In a previous post I derived the first of Friedmann's equations but the equation cannot be solved unless we know how the density of the universe changes over time. In cosmology the Roberston-Walker metric is formulated with fixed coordinates for fundamental particles which do not vary with time. We can therefore assume that the matter and radiation which fills the universe is describable as an ideal fluid. The evolution of the density is going to depend on the pressure present in the universe, which depends on the material which fills the cosmos. The assumption I make is that there is a unique pressure for every density. This is the simplest assumption because under this condition pressure does not contribute any additional force.

This is the

This is the

**equation of state**and gives us enough to solve the equation once we derive it. Consider the first law of thermodynamics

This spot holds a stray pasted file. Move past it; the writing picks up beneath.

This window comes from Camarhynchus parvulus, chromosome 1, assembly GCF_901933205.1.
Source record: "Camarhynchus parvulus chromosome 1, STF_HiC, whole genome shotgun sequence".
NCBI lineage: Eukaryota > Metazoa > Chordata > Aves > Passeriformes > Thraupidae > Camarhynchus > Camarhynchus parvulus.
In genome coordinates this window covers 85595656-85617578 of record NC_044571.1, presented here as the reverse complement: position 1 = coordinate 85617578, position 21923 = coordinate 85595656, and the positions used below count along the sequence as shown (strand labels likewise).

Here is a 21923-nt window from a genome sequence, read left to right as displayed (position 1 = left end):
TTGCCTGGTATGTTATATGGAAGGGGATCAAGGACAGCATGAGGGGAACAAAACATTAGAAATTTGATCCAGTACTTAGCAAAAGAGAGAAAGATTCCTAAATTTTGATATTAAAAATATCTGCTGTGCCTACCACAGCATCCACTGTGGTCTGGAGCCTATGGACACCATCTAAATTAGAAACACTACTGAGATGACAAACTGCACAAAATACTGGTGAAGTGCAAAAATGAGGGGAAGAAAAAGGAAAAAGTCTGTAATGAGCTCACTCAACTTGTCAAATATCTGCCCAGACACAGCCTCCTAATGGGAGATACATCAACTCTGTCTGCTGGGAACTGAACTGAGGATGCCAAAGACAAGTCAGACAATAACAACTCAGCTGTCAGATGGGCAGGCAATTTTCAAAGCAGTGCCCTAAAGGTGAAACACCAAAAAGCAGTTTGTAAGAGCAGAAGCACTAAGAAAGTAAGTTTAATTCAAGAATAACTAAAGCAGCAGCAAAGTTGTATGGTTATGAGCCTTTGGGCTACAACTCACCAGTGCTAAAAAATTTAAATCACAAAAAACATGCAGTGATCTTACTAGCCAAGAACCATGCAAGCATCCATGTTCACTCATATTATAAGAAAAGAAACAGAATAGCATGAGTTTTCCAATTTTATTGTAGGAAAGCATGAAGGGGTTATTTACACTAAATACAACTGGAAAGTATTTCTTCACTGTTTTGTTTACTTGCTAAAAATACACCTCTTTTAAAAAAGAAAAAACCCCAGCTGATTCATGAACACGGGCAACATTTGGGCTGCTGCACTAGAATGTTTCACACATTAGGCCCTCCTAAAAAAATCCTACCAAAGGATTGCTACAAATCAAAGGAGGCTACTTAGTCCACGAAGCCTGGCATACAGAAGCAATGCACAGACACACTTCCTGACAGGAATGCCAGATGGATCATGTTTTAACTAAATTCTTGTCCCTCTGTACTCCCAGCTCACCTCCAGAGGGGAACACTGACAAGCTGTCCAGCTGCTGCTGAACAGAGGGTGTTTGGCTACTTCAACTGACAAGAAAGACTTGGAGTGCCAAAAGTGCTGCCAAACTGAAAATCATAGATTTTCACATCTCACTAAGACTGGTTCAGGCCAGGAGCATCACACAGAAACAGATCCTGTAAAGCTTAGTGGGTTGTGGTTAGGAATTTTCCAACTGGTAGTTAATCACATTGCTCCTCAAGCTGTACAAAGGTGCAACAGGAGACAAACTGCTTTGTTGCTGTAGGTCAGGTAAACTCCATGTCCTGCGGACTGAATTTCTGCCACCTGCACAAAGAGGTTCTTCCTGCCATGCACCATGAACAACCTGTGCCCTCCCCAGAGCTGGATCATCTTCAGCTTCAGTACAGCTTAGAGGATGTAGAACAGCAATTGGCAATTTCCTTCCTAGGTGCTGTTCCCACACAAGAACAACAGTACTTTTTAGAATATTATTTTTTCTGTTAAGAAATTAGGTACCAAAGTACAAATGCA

This applies to an expanding volume, V the energy of this volume is given by

The change in energy of the system then requires us to use the product from differential calculus

If we assume this process is adiabatic such that TdS equals zero then plug dE/dt back into the equation, taking dV as

Rearrange the equation slightly and you should get

I've substatued a for radius, as this is the form found in text books, the terms in the brackets form the most essential part of the equation. The first of these terms corresponds to the density, (mass per volume) which decreases as the universe expands. The second term has to do with energy, as the universe increases in size, pressure of the material has done work, which transfers into potential energy. This equation and the earlier derived Friedman equation are all we need to describe the evolution of the universe but it will be helpful for is to derive an equation for acceleration, the second Friedmann equation. Which will follow in an up coming post.

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